We’re all familiar with the stories of Australia Post’s increased parcel load at Christmas. The steady stream of packages, many from overseas, becomes a flood tide around this time of year. But at what cost to regional local businesses?
Add to that the COVID-19 pandemic and a huge portion of the Australian workforce shifting to working from home, and the situation becomes increasingly difficult for small businesses, which is responsible for a third of Australia’s economic activity and pays wages for more than half the workforce.
Enter initiative Go Local First, which urges us all to start with our local businesses and inject our cash into our own economies.
The Council of Small Business Organisations Australia is behind the campaign, which is garnering support from Regional Development Australia and many local government organisations.
Go Local First is headlined by former longstanding Member for Goulburn Pru Goward, who has been criss-crossing the country, working on ways for local governments and business chambers to get onboard.
There have been some wins. A partnership with the Pharmacy Guild of Australia has ensured Go Local First posters are in chemists across Australia; Regional Development Australia branches such as Southern Inland have come onboard; and local business chambers are also energising members about the local potential.
“We try to get stakeholders to start thinking beyond local advertising alone,” says Pru. “Social media can be really useful, as can local sporting organisations with thousands of members because there’s already a high level of trust.
“We’re trying to find local influencers to promote Go Local First on their Facebook pages and mention their gratitude for community support.
“Small business is really doing it tough and we want to get into people’s minds that this is the right thing to do.”
Research shows that not knowing who or where local businesses are is one reason why people don’t shop locally. Suggested strategies include signing up with Google Maps, while many councils have set up interactive business directories that don’t rely on council resources to update them.
The Go Local First campaign recognises that building awareness alone is not enough. Consumers need financial incentives such as gift cards, local business draws and lucky shopper prizes that involve services as well as retail businesses.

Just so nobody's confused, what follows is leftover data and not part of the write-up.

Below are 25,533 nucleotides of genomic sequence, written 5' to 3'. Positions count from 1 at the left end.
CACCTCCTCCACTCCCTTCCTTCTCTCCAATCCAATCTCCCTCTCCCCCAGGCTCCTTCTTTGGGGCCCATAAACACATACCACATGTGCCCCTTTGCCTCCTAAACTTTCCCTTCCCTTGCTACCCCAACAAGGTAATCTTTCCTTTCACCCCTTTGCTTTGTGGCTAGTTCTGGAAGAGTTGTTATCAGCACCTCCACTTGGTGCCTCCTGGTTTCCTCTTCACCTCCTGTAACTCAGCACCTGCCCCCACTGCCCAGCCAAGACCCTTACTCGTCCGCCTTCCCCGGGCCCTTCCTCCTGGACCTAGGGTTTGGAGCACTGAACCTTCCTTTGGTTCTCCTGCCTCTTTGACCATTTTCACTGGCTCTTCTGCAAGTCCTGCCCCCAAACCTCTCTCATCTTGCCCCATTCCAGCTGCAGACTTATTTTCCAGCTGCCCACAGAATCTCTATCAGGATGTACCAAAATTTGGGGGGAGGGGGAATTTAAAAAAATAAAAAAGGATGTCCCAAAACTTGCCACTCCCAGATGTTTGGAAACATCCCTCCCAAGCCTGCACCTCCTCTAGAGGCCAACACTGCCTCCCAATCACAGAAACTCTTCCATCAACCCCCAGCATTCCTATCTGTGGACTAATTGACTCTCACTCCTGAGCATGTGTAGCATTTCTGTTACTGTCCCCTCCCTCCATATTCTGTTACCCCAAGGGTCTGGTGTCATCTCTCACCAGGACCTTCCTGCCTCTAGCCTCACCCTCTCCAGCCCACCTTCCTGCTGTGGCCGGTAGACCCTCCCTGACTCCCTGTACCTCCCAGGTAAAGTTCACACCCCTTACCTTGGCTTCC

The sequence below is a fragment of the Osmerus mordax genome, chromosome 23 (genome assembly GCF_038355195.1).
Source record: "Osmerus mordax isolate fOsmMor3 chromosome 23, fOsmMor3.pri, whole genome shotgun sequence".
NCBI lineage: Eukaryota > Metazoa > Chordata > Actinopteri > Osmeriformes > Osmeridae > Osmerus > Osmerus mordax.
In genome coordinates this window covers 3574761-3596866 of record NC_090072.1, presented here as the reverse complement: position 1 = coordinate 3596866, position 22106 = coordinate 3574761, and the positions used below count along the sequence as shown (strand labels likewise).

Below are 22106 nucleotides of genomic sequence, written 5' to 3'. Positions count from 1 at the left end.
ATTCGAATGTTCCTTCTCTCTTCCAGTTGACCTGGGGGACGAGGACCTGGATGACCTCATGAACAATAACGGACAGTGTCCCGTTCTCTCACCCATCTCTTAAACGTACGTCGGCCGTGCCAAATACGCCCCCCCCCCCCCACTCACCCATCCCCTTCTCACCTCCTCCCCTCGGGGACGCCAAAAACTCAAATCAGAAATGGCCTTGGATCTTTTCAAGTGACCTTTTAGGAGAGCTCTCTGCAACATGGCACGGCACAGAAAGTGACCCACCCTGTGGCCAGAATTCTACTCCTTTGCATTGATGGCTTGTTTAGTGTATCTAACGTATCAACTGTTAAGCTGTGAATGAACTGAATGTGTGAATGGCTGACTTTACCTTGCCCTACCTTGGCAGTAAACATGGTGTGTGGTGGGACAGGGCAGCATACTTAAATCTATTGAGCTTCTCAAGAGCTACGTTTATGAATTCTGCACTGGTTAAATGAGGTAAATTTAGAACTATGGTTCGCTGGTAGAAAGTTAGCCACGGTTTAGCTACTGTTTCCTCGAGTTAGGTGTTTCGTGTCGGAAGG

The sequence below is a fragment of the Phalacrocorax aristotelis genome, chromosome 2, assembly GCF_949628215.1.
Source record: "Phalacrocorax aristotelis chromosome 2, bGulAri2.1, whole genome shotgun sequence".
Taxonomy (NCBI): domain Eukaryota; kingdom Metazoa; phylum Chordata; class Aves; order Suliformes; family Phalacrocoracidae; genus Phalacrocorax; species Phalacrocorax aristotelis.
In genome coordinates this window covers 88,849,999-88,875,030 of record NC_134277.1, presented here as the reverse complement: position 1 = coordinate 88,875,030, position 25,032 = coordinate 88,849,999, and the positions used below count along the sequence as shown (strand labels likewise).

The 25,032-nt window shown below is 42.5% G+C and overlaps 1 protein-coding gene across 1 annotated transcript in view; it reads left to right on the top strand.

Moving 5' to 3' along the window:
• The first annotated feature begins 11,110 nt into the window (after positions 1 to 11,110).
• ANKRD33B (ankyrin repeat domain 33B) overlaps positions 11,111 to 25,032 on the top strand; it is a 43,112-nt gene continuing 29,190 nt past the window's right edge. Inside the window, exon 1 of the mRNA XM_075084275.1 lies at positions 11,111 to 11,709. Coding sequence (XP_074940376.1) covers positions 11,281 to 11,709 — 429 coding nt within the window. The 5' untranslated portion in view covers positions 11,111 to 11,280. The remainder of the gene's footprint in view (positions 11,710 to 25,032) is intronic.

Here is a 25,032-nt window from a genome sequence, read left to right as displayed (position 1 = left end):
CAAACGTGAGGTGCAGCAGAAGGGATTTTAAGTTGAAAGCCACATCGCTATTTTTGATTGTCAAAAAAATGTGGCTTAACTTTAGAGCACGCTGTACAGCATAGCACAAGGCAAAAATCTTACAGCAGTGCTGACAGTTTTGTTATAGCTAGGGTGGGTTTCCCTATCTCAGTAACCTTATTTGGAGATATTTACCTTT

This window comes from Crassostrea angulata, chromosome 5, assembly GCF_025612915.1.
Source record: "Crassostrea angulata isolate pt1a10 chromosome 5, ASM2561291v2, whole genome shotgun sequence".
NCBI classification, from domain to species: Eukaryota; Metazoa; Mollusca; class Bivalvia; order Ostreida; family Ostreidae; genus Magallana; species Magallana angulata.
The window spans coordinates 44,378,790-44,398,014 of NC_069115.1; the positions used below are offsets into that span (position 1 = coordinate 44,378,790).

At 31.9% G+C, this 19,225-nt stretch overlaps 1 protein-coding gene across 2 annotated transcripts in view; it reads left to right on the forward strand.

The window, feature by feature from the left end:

“We’ve seen an amazing number of incentive schemes from small communities,” says Pru. “Half of Western Australia has local dollars schemes that can be spent in any participating business, and on the NSW Central Coast the business chamber has persuaded local clubs to offer a $25 lucky door prize to be spent at local shops.
“In Victor Harbour [South Australia] they do a redemption scheme. You bring in receipts of $300 for things you’ve bought locally, then you get two free tickets to the movies or a horse-drawn carriage trip to the penguin colony. Coonamble [in NSW] has a once-a-year $14,000 draw where the whole community gets onboard at the annual Christmas party.
“It’s about converting consumer behaviour beyond the goodwill factor.”
COVID-19 has, in some ways, helped the cause. People are not in the city centres as often as they were and that’s good for small local shops, although in general those businesses are also more profoundly affected by downturns and have less capacity to spread the loss.
“We need to keep faith with our local communities,” says Pru. “We’re asking people to think about them first and keep that spirit of community alive, or local business won’t be there when you need them.
“A small business has so much character. It’s that person’s idea about what their community needs. Don’t homogenise everything; let’s keep our individual businesses strong.”
You can find out more about the Go Local First campaign here.